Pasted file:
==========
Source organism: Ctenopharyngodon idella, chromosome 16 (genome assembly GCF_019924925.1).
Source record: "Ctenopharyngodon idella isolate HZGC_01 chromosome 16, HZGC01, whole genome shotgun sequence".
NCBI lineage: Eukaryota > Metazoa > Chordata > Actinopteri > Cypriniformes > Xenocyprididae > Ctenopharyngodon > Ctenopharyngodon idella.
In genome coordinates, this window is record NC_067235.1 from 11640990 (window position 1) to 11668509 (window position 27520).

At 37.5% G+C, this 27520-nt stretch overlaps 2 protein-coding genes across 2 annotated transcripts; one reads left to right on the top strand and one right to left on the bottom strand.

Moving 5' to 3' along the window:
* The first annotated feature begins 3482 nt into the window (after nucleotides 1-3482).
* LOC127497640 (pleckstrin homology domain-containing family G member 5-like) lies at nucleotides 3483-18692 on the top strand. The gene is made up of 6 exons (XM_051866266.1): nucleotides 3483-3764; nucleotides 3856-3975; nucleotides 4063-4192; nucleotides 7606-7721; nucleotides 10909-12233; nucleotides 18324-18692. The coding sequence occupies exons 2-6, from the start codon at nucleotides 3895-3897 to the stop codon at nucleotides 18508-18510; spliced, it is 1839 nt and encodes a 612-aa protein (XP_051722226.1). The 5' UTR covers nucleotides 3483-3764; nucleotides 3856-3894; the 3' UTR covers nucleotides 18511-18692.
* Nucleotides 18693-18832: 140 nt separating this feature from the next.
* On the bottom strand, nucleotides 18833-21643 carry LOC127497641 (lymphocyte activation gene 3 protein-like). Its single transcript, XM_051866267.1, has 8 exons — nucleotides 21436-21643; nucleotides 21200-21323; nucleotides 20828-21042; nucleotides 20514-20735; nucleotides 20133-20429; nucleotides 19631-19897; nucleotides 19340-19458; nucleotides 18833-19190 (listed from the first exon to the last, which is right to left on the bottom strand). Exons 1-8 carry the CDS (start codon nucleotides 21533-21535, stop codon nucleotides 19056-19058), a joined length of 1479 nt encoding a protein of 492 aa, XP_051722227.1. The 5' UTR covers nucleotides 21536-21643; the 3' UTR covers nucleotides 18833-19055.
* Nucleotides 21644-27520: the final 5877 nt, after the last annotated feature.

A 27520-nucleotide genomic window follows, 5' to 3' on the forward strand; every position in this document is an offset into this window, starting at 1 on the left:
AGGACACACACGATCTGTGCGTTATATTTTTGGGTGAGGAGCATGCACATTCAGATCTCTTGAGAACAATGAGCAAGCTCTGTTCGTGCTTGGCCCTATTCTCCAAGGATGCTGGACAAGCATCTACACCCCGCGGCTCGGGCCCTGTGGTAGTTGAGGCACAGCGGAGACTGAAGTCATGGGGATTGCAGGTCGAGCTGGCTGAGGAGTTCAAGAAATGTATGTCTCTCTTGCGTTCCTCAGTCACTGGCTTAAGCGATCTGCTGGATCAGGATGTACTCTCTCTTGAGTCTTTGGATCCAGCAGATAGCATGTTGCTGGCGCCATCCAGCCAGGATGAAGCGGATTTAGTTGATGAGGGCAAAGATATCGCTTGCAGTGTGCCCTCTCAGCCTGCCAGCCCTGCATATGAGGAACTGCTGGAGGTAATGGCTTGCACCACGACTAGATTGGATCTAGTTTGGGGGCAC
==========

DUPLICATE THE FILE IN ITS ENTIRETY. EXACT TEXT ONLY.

Source organism: Ctenopharyngodon idella, chromosome 16 (genome assembly GCF_019924925.1).
Source record: "Ctenopharyngodon idella isolate HZGC_01 chromosome 16, HZGC01, whole genome shotgun sequence".
NCBI lineage: Eukaryota > Metazoa > Chordata > Actinopteri > Cypriniformes > Xenocyprididae > Ctenopharyngodon > Ctenopharyngodon idella.
In genome coordinates, this window is record NC_067235.1 from 11640990 (window position 1) to 11668509 (window position 27520).

At 37.5% G+C, this 27520-nt stretch overlaps 2 protein-coding genes across 2 annotated transcripts; one reads left to right on the top strand and one right to left on the bottom strand.

Moving 5' to 3' along the window:
* The first annotated feature begins 3482 nt into the window (after nucleotides 1-3482).
* LOC127497640 (pleckstrin homology domain-containing family G member 5-like) lies at nucleotides 3483-18692 on the top strand. The gene is made up of 6 exons (XM_051866266.1): nucleotides 3483-3764; nucleotides 3856-3975; nucleotides 4063-4192; nucleotides 7606-7721; nucleotides 10909-12233; nucleotides 18324-18692. The coding sequence occupies exons 2-6, from the start codon at nucleotides 3895-3897 to the stop codon at nucleotides 18508-18510; spliced, it is 1839 nt and encodes a 612-aa protein (XP_051722226.1). The 5' UTR covers nucleotides 3483-3764; nucleotides 3856-3894; the 3' UTR covers nucleotides 18511-18692.
* Nucleotides 18693-18832: 140 nt separating this feature from the next.
* On the bottom strand, nucleotides 18833-21643 carry LOC127497641 (lymphocyte activation gene 3 protein-like). Its single transcript, XM_051866267.1, has 8 exons — nucleotides 21436-21643; nucleotides 21200-21323; nucleotides 20828-21042; nucleotides 20514-20735; nucleotides 20133-20429; nucleotides 19631-19897; nucleotides 19340-19458; nucleotides 18833-19190 (listed from the first exon to the last, which is right to left on the bottom strand). Exons 1-8 carry the CDS (start codon nucleotides 21533-21535, stop codon nucleotides 19056-19058), a joined length of 1479 nt encoding a protein of 492 aa, XP_051722227.1. The 5' UTR covers nucleotides 21536-21643; the 3' UTR covers nucleotides 18833-19055.
* Nucleotides 21644-27520: the final 5877 nt, after the last annotated feature.

A 27520-nucleotide genomic window follows, 5' to 3' on the forward strand; every position in this document is an offset into this window, starting at 1 on the left:
AGGACACACACGATCTGTGCGTTATATTTTTGGGTGAGGAGCATGCACATTCAGATCTCTTGAGAACAATGAGCAAGCTCTGTTCGTGCTTGGCCCTATTCTCCAAGGATGCTGGACAAGCATCTACACCCCGCGGCTCGGGCCCTGTGGTAGTTGAGGCACAGCGGAGACTGAAGTCATGGGGATTGCAGGTCGAGCTGGCTGAGGAGTTCAAGAAATGTATGTCTCTCTTGCGTTCCTCAGTCACTGGCTTAAGCGATCTGCTGGATCAGGATGTACTCTCTCTTGAGTCTTTGGATCCAGCAGATAGCATGTTGCTGGCGCCATCCAGCCAGGATGAAGCGGATTTAGTTGATGAGGGCAAAGATATCGCTTGCAGTGTGCCCTCTCAGCCTGCCAGCCCTGCATATGAGGAACTGCTGGAGGTAATGGCTTGCACCACGACTAGATTGGATCTAGTTTGGGGGCAC